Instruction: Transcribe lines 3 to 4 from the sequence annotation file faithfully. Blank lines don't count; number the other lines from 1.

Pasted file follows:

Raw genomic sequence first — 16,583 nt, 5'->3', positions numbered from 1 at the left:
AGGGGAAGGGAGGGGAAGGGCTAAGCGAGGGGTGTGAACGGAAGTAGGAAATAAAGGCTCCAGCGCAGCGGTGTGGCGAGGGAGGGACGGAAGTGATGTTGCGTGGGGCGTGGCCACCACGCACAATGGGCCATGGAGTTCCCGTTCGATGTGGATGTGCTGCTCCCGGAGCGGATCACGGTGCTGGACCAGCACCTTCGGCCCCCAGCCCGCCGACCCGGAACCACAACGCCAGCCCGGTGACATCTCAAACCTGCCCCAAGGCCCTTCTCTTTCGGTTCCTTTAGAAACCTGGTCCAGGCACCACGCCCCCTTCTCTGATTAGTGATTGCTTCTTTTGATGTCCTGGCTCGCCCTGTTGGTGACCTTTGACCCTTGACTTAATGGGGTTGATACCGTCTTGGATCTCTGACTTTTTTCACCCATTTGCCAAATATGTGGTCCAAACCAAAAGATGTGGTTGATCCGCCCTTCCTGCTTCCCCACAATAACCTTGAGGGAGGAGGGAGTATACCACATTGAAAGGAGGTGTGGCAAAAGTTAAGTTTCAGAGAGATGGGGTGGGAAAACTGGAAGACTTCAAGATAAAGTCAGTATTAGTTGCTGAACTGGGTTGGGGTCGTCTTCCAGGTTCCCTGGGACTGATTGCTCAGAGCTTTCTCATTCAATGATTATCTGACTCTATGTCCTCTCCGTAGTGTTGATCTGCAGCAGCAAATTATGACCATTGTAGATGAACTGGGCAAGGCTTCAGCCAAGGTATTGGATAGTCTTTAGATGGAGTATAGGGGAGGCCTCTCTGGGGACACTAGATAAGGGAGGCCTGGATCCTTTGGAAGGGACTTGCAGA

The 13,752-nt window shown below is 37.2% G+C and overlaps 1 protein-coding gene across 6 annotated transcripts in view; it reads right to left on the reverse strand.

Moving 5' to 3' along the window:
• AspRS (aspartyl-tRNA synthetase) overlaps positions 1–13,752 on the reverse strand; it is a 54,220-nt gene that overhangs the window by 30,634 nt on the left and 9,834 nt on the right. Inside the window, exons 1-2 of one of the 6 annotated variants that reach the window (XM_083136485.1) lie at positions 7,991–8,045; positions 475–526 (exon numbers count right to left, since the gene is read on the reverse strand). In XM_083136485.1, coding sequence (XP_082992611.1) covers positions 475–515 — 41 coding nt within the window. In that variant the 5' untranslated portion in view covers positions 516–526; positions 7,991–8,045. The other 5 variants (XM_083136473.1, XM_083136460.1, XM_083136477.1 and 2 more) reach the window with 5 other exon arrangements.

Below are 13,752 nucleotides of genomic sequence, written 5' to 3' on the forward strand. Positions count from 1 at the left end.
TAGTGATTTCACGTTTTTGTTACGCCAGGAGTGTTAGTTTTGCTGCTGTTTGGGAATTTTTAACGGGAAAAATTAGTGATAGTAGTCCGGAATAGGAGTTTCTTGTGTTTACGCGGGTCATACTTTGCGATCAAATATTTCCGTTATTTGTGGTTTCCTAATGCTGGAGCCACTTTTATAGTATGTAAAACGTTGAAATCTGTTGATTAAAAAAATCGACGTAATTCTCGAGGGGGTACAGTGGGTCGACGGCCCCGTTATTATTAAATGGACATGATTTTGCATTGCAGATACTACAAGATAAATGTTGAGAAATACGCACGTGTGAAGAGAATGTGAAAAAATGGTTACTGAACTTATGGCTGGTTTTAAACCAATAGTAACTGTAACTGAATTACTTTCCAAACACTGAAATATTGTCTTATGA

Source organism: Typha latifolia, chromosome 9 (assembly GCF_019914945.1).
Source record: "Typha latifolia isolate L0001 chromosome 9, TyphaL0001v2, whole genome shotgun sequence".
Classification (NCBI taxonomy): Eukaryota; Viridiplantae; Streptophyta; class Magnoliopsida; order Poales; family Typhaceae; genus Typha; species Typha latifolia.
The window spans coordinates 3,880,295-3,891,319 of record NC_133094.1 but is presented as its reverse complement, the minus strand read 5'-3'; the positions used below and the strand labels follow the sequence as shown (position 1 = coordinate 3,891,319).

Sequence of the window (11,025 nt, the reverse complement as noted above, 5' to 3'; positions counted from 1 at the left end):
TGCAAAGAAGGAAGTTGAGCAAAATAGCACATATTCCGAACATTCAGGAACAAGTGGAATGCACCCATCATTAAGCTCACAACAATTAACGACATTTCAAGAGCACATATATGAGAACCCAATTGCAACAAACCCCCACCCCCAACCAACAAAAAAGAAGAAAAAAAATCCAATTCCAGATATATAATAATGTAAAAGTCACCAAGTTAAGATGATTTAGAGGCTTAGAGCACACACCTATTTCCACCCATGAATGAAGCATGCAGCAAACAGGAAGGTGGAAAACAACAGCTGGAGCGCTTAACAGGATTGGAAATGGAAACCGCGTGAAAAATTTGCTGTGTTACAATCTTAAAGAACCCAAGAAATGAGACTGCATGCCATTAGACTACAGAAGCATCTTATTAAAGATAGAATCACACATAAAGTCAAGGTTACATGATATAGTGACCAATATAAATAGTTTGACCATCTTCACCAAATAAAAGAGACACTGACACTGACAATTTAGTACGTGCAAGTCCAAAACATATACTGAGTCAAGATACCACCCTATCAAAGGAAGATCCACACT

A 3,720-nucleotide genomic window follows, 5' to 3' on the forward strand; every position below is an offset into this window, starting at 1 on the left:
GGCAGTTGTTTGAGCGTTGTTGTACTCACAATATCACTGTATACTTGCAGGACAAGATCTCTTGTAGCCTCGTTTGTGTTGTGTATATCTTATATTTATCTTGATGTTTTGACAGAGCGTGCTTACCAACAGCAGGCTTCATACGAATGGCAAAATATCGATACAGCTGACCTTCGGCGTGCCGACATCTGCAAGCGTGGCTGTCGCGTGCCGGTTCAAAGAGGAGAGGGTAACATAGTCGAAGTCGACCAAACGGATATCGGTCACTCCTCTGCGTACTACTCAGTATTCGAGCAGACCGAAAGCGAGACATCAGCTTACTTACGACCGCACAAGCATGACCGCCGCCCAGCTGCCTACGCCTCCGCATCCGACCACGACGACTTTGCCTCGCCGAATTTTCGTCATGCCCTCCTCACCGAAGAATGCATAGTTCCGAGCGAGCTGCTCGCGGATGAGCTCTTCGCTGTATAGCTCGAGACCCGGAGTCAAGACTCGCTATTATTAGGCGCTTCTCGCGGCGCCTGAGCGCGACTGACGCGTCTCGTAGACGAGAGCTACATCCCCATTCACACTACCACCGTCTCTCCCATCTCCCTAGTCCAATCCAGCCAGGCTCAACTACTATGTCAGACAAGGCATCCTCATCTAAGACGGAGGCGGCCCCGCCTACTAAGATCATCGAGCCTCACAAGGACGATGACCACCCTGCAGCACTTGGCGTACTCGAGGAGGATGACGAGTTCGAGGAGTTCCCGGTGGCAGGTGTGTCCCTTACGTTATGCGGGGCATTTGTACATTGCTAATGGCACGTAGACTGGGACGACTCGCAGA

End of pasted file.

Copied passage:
The 13,752-nt window shown below is 37.2% G+C and overlaps 1 protein-coding gene across 6 annotated transcripts in view; it reads right to left on the reverse strand.

Moving 5' to 3' along the window: